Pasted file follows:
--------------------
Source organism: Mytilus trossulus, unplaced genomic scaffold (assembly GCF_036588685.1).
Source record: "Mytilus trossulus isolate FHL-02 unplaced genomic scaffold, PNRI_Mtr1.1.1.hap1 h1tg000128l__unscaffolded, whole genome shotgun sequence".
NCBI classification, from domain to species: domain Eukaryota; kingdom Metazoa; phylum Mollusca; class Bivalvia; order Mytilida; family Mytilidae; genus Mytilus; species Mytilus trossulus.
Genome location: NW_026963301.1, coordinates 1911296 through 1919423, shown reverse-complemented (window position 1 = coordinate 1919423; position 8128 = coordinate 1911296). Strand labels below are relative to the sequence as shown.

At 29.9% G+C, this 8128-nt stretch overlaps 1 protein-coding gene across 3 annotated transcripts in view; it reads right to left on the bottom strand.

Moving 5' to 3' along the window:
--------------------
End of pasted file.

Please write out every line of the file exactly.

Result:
Source organism: Mytilus trossulus, unplaced genomic scaffold (assembly GCF_036588685.1).
Source record: "Mytilus trossulus isolate FHL-02 unplaced genomic scaffold, PNRI_Mtr1.1.1.hap1 h1tg000128l__unscaffolded, whole genome shotgun sequence".
NCBI classification, from domain to species: domain Eukaryota; kingdom Metazoa; phylum Mollusca; class Bivalvia; order Mytilida; family Mytilidae; genus Mytilus; species Mytilus trossulus.
Genome location: NW_026963301.1, coordinates 1911296 through 1919423, shown reverse-complemented (window position 1 = coordinate 1919423; position 8128 = coordinate 1911296). Strand labels below are relative to the sequence as shown.

At 29.9% G+C, this 8128-nt stretch overlaps 1 protein-coding gene across 3 annotated transcripts in view; it reads right to left on the bottom strand.

Moving 5' to 3' along the window: